Part 4 A Statement of Curve – Blush for Vertical Yin
- Introduction – Light, colour and shape
- A Statement of Scale – Foundation for Vertical Yang
- A Statement of Dimension – Contour for Horizontal Yang
- A Statement of Curve – Blush and Lipstick for Vertical Yin
- A Statement of Detail – Highlighter and Eye Makeup for Horizontal Yin
- Creating Your Signature Makeup Look
Welcome to the fourth post of the Aligned Makeup Masterclass! If you didn’t catch the previous parts, you can find them here: part 1, part 2 & part 3. In these posts, we looked at foundation and contour from the perspective of yang. Now, it’s finally the turn for yin! In this post, we’ll dive into blush and lipstick from the perspective of vertical yin. And we’ll see how blush and lipstick interacts with the four Seasons.
The yin and yang of makeup trends
Before we dive into yin makeup, we need to unpack the yin and yang of makeup trends. Makeup trends from the 1930s to the 1970s gradually shift from yin to yang. Compare the heart-shaped lips of the 1930s (yin) with the full lips that have blunt corners from the 1950s (yang). The eyebrows of the 1940s were soft and round (yin), while in the 50s they have a peaked arch (yang).
From the 70s all the way to today, makeup techniques stay nearly exclusively yang. There are two notable exceptions: the 60s eye was open and round, and the 90s eyebrows, although extremely sharp, were small enough to be suitable on yin.
So where are we today? Current makeup trends are practically all yang-enhancing, and there seems to be little room for yin anymore.
From the previous posts, we know foundation and contour work well for yang. Blush, lipstick and eye makeup are typically yin-oriented products, but they are often used in a (horizontal) yang-enhancing way. For example:
- blush gets applied like contour (it’s brown anyway, so that’s actually good sense);
- eyeshadow is elongated, large and/or heavy;
- (fake) eyelashes are thick, dense and large;
- eyeliner is thick, winged/elongated, or both;
- eyebrows became ‘Instabrows’: full and square;
- lipstick is nude and/or matte, and often overdrawn at the corners
Yang techniques don’t work well on a yin face. They look clunky and confusing. Makeup can still look nice on a yin woman, however it never looks as seamless as it does on yang women. So what does modern makeup for yin look like?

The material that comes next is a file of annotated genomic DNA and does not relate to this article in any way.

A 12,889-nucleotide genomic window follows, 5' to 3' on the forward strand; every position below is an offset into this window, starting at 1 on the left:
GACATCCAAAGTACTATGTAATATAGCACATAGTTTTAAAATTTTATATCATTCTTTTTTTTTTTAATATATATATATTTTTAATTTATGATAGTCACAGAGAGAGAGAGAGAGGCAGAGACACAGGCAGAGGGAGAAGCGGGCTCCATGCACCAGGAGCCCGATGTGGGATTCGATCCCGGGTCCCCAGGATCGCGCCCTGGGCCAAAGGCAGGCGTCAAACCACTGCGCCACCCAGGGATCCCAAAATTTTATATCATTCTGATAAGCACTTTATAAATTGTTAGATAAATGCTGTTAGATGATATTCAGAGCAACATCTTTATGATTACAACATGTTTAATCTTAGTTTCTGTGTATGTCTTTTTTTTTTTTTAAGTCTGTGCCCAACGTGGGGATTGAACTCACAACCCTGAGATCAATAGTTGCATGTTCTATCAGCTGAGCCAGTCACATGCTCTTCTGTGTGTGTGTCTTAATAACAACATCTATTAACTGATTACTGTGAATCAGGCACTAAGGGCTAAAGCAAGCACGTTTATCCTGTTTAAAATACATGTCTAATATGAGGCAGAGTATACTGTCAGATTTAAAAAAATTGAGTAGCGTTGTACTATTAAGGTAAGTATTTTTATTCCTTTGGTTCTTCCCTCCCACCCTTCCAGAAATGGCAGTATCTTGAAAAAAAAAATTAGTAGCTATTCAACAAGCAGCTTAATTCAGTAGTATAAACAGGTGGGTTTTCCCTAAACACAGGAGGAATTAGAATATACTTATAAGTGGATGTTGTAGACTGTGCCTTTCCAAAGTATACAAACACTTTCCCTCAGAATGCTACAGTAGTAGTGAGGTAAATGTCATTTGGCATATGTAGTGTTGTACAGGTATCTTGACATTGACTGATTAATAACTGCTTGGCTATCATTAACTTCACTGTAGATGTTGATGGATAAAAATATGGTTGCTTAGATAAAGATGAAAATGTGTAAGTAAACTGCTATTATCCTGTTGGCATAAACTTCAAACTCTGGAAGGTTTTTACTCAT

We’ve already taken our first step in the In the previous post, with yin contour. This time, we’re looking at blush and lipstick, and vertical yin’s statement of curve:
A Statement of Curve
Vertical yin is most effective at drawing attention to her eyes when her curves are emphasised. Blush enhances those curves, inviting the viewer to travel around her face and always return to her eyes. Her eyes become enthralling.
Each of the four dimensions of Align has a unique relationship with light and the way they reflect it, much like the Seasons. Horizontal yin has a special relationship with blush and lipstick. While blush and lipstick can enhance any of the four dimensions of Align, it elevates this one the most.
How to know if you have a vertical yin dimension?
If you are small in height, with curvy outlines to body, you likely have vertical yin in your presence. Those curves are everywhere: at the cheekbones, hipline and the outside palm of your hand. The hands and feet tend to be quite small, with flexible joints.
Just like the previous two posts, you don’t need to have vertical yin as your primary influence for this article to be relevant. It can also be your secondary or even tertiary. You can modify the tips below to suit your body type and facial features to your exact degree of vertical yin.
Blush and lipstick
Blush and lipstick add ‘bloom’ to the lips and cheeks, which is a polite way of saying it mimics blood in the skin. It’s literally about the lifeblood showing through, giving a sense of vitality. The effect looks healthy, awake and lively.
When people have a natural glow in their skin, it’s not just the cheeks. So to make blush look believable, I put it not just in the cheeks but also in four other places: brow bone, bridge of the nose, chin and top lip. Especially if your brush colour is quite bright, like for Winter or Spring Seasons, this makes such a difference.
The best skin finish for vertical yin
Vertical yin is about curve and softness. Her facial features are smoothly curved and seamlessly elegant. Just like contour did for horizontal yang, it’s the curves that support the viewer’s awareness. We can see what her whole face looks like while the gaze rests on her eyes. The radiant bloom in her skin brings the light of her eyes into focus.